Veteran opposition leader Anwar Ibrahim is set to be appointed as Malaysia’s new prime minister, after days of deadlock following an election last Saturday.
Anwar, 75, is due to be sworn in at 5pm local time (09:00 GMT) by King Sultan Abdullah, who said he had hoped to see the creation of a national unity government after the poll resulted in a hung parliament.
Anwar’s Pakistan Harapan party won 81 seats in the election – the biggest share of seats – but did not have the 112 seats required to form a government.
Over the past five days Anwar and former PM Muhyiddin Yassin, whose party won 73 seats, the second biggest tally, have been trying to get enough seats from the rival United Malays National Organization (UNMO) party to take power.
But that desire appeared to initially be stymied by UMNO powerbrokers entangled in graft accusations and hopes by some Barisan Nasional (BN) MPs to form a government with Muhyiddin.
However, a key bloc from BN has allegedly said they will support Anwar to form a unity government, instead of Muhyiddin, who led a pro-Malay, Islamist alliance known as Perikatan Nasional.
Anwar first served as Malaysia’s deputy prime minister in the 1990s under long-running leader Mahathir Mohamad, but his career was derailed by two sodomy convictions – charges he claimed were politically motivated – that led to him serving a decade in jail.
In 2004, a year after Mahathir stepped down, Malaysia’s Supreme Court overturned Anwar’s sodomy conviction and freed him from jail.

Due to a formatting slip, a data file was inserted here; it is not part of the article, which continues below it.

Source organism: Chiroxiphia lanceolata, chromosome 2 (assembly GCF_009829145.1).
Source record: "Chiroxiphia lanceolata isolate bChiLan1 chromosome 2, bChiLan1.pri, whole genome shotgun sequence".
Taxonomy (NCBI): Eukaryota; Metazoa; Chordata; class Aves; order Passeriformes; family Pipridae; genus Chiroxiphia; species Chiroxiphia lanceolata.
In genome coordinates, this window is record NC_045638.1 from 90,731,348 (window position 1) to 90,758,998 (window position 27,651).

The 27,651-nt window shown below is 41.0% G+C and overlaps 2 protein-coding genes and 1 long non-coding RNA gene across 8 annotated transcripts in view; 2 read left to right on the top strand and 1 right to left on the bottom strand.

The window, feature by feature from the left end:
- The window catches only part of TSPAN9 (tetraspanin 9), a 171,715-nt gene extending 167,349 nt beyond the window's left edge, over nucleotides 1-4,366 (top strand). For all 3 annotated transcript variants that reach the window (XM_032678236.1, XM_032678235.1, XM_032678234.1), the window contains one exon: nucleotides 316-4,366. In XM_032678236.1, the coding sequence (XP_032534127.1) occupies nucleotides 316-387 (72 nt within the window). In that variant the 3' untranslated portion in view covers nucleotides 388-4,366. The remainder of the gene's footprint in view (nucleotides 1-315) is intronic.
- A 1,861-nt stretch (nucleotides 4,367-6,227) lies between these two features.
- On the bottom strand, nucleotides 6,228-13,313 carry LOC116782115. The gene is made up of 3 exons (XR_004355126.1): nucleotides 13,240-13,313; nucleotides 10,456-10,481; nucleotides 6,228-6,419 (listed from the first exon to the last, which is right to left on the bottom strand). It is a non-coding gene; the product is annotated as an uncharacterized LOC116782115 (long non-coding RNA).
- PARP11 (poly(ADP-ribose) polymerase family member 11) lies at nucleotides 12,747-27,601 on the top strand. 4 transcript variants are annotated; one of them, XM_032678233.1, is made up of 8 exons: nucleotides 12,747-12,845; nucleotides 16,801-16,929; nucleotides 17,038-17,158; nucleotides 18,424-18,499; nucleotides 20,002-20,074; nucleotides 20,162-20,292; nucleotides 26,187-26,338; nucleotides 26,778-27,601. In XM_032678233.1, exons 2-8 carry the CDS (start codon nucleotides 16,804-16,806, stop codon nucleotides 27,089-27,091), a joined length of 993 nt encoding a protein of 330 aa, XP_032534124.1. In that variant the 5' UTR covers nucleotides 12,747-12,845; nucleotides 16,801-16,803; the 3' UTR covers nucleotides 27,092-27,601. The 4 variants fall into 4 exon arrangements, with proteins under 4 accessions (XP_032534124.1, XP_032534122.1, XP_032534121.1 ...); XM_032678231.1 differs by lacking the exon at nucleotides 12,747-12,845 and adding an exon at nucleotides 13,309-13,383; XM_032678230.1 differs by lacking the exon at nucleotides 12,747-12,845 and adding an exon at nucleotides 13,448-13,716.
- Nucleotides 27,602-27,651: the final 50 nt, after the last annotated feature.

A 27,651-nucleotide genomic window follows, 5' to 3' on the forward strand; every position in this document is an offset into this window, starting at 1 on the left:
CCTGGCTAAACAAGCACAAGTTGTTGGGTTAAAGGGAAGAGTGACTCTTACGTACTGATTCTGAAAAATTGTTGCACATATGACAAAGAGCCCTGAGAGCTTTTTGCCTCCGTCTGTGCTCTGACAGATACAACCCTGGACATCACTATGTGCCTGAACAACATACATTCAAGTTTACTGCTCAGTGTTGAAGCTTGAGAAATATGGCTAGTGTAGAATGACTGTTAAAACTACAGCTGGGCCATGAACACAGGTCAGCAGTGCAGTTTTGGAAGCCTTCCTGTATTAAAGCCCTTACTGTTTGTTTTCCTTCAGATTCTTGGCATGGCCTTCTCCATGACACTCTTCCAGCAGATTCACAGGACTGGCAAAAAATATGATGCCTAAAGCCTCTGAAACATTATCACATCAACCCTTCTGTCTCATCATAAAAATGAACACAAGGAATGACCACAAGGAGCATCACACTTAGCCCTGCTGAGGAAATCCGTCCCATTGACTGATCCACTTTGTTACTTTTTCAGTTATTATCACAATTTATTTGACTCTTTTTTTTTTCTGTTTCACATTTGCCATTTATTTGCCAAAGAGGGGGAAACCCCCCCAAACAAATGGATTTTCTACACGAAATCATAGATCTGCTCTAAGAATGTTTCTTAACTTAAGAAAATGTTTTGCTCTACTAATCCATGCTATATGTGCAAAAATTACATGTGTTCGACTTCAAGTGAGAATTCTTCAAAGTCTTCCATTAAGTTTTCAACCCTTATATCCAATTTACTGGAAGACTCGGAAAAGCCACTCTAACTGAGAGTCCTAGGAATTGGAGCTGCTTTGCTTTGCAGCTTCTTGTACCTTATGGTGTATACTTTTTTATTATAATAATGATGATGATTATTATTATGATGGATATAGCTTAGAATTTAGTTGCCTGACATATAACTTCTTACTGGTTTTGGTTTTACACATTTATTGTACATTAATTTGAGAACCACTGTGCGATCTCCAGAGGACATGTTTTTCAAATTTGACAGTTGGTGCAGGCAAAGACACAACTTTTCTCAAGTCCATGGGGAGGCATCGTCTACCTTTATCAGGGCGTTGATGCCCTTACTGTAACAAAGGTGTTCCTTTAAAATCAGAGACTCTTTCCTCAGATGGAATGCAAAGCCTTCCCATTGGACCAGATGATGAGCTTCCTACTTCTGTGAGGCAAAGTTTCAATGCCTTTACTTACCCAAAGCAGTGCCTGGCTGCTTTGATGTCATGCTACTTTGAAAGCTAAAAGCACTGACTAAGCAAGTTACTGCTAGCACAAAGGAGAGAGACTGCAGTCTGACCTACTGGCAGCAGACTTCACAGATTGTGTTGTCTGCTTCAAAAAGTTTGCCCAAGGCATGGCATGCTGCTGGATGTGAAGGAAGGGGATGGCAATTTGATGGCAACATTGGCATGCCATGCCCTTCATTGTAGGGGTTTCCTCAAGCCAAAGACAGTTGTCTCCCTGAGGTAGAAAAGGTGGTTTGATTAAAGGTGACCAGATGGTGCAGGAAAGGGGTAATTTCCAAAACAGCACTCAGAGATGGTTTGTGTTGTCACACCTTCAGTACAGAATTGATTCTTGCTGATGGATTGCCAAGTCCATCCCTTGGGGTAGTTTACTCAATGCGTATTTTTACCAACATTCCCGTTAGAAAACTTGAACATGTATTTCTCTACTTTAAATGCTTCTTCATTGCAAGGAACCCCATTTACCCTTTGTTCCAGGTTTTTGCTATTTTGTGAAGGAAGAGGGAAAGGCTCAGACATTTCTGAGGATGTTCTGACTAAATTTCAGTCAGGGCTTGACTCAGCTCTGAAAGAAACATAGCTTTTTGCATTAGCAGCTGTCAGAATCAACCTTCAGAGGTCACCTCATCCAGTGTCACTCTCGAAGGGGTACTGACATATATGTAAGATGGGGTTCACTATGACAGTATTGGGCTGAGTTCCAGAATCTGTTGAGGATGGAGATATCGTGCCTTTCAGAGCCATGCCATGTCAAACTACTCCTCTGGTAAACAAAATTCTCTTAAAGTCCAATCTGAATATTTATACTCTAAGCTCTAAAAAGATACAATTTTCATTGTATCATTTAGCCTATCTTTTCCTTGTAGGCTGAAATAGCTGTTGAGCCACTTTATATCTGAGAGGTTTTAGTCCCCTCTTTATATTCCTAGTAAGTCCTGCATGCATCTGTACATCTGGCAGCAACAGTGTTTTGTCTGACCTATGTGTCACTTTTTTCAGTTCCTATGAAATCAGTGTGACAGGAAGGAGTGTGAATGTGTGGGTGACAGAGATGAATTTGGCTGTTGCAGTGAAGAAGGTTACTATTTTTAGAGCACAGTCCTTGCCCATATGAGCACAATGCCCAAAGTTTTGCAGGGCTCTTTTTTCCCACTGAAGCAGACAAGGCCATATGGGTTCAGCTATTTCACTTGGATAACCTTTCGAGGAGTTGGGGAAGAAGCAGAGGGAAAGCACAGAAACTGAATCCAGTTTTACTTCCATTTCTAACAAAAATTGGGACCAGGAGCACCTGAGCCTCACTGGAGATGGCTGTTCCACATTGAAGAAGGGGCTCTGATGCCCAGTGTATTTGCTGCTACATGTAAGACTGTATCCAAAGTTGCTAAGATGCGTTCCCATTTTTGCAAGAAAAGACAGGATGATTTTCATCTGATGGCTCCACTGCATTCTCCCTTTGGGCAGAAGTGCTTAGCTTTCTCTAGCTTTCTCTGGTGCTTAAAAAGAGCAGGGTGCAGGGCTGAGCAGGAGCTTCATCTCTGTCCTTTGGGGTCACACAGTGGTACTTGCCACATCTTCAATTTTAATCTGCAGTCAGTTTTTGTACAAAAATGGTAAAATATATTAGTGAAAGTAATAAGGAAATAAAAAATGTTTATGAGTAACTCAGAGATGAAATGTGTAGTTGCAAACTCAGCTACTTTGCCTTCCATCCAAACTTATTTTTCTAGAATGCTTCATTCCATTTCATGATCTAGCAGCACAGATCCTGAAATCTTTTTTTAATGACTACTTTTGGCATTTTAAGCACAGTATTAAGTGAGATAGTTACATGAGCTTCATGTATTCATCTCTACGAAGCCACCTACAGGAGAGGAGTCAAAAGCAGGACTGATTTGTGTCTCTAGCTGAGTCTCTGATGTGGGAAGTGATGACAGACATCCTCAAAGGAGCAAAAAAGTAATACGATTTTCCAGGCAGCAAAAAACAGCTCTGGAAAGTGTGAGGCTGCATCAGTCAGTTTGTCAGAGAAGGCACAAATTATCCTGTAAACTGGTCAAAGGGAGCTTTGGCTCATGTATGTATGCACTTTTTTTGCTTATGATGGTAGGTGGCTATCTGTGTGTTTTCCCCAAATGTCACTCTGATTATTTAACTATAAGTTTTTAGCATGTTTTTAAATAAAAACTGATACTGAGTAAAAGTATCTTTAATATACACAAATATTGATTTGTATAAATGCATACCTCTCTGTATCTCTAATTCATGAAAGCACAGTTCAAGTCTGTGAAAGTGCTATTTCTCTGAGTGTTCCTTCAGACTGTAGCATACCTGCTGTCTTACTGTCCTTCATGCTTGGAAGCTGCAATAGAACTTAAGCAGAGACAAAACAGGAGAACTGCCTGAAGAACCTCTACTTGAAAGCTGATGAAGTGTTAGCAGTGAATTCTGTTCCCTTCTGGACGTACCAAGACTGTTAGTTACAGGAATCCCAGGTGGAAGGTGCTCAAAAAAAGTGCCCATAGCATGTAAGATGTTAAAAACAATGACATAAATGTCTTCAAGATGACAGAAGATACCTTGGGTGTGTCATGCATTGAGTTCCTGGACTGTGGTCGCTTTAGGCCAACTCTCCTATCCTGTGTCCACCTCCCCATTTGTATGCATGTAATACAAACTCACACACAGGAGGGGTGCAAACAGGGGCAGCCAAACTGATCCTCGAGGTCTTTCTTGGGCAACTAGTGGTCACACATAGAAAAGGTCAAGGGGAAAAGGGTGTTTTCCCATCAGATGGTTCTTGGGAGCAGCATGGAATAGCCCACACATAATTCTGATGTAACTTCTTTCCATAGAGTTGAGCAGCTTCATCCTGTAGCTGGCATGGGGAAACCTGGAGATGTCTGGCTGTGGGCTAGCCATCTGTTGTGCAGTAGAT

But in a stunning turn of events in 2018, Anwar partnered with his former nemesis, the elderly Mahathir, to defeat the Barisan Nasional alliance led by the UNMO party in an election dominated by allegations of massive graft in the 1MDB scandal centered on PM Najib Razak.
However, in 2020, the Mahathir-Anwar coalition collapsed, and was replaced by a coalition led by Muhyiddin from March 2020 through the Covid-19 pandemic until he lost a parliamentary vote of support in August 2021.
Muhyiddin was followed by UNMO vice-president Ismail Sabri Yaakob, who held power till last Saturday, when his party performed dismally.
Anwar’s appointment at Malaysia 10th prime minister is the culmination of a long quest to become national leader.
But the road ahead looks rocky given he will lead a minority government that needs support from at least 20 MPs from Barisan Nasional.
Analysts have warned that any coalition that relies on support from BN is likely to be unstable because of issues within the party affecting its leadership.
However, a coalition led by Anwar will at least to be more appealing to foreign investors, because of the ultra-conservative and potentially divisive faction within Muhyiddin’s coalition.
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